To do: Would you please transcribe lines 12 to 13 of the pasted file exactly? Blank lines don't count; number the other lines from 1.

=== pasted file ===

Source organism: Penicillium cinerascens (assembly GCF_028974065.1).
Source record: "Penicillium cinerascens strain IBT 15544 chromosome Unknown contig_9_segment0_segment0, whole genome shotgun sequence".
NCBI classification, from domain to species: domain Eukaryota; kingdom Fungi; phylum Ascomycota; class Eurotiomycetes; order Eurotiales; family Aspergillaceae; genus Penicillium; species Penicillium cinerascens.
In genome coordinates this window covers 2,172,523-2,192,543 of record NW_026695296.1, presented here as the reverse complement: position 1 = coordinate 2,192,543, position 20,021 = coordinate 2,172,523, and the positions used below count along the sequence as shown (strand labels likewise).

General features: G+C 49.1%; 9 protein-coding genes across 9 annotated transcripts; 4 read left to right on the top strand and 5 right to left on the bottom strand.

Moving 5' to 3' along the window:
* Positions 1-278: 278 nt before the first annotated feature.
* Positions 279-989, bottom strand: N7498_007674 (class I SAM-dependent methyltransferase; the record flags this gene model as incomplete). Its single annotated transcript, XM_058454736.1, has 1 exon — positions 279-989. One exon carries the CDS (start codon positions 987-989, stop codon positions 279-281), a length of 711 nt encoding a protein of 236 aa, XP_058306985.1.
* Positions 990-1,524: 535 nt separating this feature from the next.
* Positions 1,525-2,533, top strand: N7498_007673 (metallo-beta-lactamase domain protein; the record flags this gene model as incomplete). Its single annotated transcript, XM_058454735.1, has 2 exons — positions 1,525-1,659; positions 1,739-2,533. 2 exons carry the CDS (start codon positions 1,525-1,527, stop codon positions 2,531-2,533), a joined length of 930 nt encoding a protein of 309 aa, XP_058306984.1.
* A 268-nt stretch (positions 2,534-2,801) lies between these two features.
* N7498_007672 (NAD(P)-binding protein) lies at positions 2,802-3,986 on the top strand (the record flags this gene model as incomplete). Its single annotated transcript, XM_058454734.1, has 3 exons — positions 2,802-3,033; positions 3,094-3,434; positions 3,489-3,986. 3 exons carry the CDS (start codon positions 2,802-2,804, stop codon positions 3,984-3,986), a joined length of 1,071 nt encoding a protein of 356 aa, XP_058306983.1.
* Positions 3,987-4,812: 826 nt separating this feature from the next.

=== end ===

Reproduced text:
* N7498_007672 (NAD(P)-binding protein) lies at positions 2,802-3,986 on the top strand (the record flags this gene model as incomplete). Its single annotated transcript, XM_058454734.1, has 3 exons — positions 2,802-3,033; positions 3,094-3,434; positions 3,489-3,986. 3 exons carry the CDS (start codon positions 2,802-2,804, stop codon positions 3,984-3,986), a joined length of 1,071 nt encoding a protein of 356 aa, XP_058306983.1.
* Positions 3,987-4,812: 826 nt separating this feature from the next.